Jane Austen’s donkey carriage
Object name: Donkey Carriage
Object number: CHWJA:JAH365
Description: Wooden donkey carriage, belonging to Jane Austen. There is space for two people to sit on the bench seat, with a small space for luggage beneath. Hooks are provided underneath for a bag of fodder for the donkey. Two pairs of hooks also provided on the shafts for coupling the harness so that the carriage stops when the donkey stops, as there are no brakes for the wheels. When in harness, the seat is centred exactly above the axle thus minimising the weight the donkey has to pull.
Made: Early nineteenth century
Context: This carriage is believed to have been made locally probably to Jane’s brother, Edward’s, order soon after the Austen women arrived at Chawton. It was the simplest and cheapest to run form of transport, not needing stables and grooms like a full size carriage and horses would. The donkey was able to graze in the orchard field then beyond the garden. A donkey’s walking pace is a brisk 4 mph and the journey into Alton for shopping would take about 20mins. The roads were compacted gravel, often wet, muddy, and with many horse droppings, so using the carriage was preferable to walking.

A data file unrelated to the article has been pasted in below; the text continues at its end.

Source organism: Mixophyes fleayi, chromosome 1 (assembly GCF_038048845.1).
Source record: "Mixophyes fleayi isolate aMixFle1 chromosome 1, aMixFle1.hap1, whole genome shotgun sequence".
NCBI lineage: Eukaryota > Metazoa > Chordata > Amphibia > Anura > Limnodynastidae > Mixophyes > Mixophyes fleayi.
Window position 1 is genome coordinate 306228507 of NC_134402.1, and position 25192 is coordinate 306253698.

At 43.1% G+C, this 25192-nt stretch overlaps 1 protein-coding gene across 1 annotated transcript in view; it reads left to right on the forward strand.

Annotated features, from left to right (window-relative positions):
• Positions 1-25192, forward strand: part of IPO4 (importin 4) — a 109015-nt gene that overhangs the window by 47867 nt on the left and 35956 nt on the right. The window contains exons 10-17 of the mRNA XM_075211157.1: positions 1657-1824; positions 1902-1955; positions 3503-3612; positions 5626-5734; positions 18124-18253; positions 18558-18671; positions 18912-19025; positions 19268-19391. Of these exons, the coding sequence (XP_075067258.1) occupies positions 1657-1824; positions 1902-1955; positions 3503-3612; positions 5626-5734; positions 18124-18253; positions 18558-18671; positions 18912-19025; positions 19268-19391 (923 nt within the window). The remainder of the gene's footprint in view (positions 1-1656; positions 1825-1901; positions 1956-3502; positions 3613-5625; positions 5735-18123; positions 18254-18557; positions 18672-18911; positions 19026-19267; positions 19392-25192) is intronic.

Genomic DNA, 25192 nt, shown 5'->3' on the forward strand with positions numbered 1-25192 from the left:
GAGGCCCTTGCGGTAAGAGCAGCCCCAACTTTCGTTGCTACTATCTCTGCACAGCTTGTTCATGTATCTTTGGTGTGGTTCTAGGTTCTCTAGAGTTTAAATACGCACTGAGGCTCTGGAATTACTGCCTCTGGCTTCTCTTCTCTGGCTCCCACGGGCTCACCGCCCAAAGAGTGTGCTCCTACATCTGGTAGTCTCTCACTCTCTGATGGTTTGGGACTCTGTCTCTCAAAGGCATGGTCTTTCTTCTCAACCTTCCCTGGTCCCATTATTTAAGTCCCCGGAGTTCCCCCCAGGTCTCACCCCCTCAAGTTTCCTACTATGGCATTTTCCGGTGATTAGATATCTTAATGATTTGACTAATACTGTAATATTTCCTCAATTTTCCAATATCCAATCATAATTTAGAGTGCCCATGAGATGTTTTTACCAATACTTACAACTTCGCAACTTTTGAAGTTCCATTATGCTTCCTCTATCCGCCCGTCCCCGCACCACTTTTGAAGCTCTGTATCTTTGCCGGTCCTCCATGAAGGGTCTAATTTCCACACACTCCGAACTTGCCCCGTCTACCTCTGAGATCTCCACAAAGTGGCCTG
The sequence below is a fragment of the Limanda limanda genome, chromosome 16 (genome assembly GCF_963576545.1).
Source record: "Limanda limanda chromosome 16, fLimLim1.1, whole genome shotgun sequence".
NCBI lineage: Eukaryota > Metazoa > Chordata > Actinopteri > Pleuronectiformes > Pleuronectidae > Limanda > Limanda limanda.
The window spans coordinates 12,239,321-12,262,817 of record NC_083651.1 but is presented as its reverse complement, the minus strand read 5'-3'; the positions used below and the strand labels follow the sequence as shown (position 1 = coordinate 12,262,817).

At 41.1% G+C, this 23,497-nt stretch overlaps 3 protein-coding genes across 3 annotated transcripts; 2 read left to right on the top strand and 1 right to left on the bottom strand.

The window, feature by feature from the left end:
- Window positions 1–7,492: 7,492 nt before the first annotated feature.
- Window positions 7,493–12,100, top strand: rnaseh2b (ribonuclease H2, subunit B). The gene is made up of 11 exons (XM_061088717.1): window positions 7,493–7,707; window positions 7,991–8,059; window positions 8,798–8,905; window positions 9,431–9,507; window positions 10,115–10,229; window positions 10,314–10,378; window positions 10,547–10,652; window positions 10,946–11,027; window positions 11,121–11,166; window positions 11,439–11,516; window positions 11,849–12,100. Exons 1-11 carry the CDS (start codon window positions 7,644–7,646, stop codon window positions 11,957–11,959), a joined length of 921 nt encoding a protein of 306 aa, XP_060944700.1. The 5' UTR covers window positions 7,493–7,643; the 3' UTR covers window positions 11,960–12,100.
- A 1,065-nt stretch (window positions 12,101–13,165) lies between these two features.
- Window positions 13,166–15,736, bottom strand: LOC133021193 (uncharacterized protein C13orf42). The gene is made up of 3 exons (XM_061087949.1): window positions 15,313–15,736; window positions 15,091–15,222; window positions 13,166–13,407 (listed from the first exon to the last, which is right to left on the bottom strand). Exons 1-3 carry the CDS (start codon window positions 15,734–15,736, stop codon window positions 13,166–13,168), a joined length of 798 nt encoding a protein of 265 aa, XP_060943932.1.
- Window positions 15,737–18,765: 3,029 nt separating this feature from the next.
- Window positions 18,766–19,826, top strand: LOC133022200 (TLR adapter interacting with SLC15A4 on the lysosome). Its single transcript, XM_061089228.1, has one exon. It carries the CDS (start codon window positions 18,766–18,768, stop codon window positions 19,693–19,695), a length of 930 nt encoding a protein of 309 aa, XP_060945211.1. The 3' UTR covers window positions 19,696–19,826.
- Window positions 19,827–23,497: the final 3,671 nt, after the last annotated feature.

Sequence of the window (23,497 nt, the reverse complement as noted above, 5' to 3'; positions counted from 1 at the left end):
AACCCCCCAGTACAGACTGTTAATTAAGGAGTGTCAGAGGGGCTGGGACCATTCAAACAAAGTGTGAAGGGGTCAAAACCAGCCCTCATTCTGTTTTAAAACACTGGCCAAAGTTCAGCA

Jane Austen’s niece, Caroline Craven, who often stayed at Chawton as a child, writing in her later years remembered ‘I think my Grandmother seldom used it, but Aunt Jane found it a help to herself getting into Alton’.
Jane herself referred to the carriage in four letters including on 24 January 1817 (after a harsh winter):
‘our Donkeys are necessarily having so long a run of luxurious idleness that I suppose we shall find that they have forgotten much of their Education when we use them again’
The carriage was restored in 1998.
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